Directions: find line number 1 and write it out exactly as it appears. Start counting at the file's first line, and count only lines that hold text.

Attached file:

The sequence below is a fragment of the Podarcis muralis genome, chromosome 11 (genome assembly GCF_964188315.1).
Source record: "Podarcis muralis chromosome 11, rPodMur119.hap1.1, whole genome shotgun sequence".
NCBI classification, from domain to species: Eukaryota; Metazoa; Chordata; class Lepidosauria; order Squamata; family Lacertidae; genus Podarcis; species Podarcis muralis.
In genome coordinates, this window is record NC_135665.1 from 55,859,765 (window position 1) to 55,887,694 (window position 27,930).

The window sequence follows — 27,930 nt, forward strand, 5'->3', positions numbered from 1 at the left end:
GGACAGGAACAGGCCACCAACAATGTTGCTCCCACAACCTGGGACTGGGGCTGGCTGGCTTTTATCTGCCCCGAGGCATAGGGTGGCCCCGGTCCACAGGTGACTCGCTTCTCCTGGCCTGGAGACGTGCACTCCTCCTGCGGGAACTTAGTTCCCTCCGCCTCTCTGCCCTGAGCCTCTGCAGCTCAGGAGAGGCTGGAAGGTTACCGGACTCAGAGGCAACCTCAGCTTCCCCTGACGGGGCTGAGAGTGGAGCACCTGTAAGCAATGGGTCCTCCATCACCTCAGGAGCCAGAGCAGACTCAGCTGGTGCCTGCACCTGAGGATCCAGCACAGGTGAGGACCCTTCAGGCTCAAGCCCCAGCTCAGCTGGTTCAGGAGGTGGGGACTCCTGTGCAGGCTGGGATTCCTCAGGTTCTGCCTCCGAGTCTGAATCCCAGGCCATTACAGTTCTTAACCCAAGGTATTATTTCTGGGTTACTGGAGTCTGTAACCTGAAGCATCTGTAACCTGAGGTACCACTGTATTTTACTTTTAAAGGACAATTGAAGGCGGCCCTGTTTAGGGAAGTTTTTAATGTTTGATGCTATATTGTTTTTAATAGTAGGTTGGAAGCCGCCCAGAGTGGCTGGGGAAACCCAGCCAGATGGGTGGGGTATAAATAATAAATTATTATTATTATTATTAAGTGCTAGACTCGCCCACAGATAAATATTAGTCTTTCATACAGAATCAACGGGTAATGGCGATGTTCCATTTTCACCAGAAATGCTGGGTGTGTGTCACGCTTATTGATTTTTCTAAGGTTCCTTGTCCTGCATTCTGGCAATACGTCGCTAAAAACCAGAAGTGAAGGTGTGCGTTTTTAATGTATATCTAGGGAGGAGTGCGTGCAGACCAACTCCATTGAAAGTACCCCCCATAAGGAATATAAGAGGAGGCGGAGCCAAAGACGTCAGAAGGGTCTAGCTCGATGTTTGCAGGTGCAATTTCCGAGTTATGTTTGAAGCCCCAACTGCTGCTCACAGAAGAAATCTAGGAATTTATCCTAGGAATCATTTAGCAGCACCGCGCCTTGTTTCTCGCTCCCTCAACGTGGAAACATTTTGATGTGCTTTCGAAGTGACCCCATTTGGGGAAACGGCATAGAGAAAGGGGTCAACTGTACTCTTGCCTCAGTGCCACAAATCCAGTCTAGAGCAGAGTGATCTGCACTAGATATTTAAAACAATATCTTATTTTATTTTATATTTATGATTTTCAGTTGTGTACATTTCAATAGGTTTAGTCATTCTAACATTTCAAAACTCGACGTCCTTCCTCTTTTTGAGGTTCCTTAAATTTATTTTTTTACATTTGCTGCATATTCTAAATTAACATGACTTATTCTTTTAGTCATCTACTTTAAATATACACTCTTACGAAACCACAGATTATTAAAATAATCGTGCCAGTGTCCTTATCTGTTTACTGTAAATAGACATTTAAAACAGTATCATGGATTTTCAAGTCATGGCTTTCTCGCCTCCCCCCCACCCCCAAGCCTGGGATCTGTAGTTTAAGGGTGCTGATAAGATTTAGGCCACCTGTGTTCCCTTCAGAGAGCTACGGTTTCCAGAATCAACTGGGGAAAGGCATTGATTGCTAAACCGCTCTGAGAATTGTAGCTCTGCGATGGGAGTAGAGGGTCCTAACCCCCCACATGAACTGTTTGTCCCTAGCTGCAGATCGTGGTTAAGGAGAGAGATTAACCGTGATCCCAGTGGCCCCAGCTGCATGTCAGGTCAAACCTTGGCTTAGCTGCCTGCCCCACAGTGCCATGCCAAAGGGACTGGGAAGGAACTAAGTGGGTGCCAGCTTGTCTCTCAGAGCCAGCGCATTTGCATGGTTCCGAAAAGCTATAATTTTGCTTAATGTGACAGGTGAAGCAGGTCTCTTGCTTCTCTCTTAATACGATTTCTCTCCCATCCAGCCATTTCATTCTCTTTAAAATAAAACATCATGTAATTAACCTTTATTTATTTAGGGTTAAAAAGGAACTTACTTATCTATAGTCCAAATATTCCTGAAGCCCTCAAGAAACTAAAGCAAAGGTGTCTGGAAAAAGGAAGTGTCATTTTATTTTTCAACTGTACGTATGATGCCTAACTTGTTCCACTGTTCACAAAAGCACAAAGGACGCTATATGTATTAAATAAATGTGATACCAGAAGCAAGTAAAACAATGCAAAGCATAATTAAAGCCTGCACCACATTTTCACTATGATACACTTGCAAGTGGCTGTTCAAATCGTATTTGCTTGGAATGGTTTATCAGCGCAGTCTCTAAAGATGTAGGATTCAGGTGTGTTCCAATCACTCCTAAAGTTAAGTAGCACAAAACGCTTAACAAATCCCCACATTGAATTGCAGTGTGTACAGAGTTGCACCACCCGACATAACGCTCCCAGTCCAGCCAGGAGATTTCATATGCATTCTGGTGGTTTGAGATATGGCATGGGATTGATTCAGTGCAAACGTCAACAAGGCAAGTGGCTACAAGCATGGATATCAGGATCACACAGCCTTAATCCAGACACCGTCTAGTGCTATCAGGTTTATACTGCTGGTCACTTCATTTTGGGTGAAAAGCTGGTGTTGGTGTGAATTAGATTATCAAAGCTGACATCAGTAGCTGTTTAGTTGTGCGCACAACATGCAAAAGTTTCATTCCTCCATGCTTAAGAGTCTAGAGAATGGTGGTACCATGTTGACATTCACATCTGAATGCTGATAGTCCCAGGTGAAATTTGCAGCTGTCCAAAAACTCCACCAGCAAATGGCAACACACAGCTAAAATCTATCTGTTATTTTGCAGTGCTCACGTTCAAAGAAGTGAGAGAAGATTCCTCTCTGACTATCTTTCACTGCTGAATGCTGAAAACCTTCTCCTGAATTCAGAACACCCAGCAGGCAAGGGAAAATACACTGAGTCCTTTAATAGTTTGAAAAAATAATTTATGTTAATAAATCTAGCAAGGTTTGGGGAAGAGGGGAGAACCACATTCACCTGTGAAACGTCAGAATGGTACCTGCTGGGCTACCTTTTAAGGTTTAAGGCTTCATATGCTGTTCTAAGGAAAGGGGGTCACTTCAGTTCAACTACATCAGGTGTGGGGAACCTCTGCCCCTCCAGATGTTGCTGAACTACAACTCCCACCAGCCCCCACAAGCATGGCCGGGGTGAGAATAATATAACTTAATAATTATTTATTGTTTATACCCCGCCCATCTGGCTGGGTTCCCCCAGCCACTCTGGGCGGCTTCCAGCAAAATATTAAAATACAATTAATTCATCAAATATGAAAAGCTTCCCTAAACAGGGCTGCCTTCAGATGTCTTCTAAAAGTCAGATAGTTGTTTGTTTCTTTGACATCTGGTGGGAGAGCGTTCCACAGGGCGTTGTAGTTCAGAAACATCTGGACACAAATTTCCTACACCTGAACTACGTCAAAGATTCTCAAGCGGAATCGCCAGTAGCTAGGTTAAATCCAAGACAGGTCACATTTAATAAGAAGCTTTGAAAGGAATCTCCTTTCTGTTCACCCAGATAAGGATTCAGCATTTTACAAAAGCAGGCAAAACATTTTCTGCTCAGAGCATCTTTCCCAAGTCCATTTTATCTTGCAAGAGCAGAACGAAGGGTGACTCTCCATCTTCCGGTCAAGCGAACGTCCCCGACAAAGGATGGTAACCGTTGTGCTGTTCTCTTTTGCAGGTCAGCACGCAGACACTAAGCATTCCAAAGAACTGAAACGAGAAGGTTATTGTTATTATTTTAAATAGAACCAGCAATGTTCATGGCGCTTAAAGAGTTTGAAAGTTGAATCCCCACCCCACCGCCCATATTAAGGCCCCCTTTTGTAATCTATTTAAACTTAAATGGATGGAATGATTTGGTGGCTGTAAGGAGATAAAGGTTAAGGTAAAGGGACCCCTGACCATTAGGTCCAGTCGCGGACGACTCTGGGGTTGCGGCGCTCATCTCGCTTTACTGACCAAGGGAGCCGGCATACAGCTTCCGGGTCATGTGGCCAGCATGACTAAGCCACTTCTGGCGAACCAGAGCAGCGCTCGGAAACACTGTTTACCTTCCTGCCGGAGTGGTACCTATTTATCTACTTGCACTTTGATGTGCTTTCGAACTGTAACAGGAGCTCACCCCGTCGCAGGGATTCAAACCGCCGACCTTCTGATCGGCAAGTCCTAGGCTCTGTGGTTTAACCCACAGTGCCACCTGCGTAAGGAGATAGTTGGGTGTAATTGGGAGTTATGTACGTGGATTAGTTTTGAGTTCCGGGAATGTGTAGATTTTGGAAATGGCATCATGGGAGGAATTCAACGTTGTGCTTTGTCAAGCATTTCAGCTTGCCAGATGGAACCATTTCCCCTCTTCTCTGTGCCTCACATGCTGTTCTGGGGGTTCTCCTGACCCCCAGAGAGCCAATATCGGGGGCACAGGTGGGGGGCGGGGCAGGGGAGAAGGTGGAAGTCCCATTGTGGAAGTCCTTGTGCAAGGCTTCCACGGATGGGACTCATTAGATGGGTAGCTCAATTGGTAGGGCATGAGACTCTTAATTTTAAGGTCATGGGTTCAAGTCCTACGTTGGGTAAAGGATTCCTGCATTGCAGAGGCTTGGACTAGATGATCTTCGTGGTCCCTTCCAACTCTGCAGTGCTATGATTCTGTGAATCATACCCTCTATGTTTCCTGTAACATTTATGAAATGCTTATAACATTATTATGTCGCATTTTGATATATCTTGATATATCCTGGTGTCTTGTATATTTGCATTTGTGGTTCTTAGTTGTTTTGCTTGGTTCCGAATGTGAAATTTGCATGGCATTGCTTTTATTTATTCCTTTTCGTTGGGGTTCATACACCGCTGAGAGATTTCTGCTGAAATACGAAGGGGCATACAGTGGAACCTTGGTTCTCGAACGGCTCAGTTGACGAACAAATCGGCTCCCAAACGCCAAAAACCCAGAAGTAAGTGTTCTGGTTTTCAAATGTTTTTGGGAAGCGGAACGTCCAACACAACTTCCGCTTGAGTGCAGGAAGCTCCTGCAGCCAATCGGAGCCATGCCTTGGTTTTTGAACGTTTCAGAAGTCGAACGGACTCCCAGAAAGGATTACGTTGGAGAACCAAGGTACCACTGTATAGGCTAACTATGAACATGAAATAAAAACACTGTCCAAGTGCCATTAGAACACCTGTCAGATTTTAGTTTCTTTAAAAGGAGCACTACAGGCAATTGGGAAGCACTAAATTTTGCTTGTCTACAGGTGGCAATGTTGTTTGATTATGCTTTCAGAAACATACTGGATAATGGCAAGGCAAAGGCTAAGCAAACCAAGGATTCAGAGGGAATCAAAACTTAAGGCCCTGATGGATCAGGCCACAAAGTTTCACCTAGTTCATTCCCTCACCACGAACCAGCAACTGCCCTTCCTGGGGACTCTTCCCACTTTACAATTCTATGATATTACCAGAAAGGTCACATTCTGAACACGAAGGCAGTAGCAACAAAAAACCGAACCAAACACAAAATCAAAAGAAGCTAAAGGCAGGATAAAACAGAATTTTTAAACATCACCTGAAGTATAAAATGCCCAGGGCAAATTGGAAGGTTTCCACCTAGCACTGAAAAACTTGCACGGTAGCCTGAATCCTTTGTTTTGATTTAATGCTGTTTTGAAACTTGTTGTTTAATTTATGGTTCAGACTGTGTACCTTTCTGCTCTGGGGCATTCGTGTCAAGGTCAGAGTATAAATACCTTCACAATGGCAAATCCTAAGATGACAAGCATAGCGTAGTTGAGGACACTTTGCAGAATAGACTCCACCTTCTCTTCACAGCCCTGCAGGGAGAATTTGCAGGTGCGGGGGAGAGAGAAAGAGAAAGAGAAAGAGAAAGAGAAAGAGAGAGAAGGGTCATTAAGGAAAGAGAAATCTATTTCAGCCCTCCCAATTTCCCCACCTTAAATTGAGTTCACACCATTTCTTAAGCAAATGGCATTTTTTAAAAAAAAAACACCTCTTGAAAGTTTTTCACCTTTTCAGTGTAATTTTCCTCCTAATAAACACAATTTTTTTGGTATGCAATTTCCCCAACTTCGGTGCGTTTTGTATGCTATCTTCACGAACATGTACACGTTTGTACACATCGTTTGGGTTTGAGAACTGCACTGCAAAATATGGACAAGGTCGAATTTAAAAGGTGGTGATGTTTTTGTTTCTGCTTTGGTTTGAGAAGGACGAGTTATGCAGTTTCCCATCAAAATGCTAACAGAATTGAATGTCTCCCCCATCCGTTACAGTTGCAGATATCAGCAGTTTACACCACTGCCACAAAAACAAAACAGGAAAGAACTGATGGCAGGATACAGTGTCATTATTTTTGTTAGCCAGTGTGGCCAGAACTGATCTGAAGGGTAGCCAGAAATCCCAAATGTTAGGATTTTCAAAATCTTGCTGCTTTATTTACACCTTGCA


The sequence below is a fragment of the Podarcis muralis genome, chromosome 11 (genome assembly GCF_964188315.1).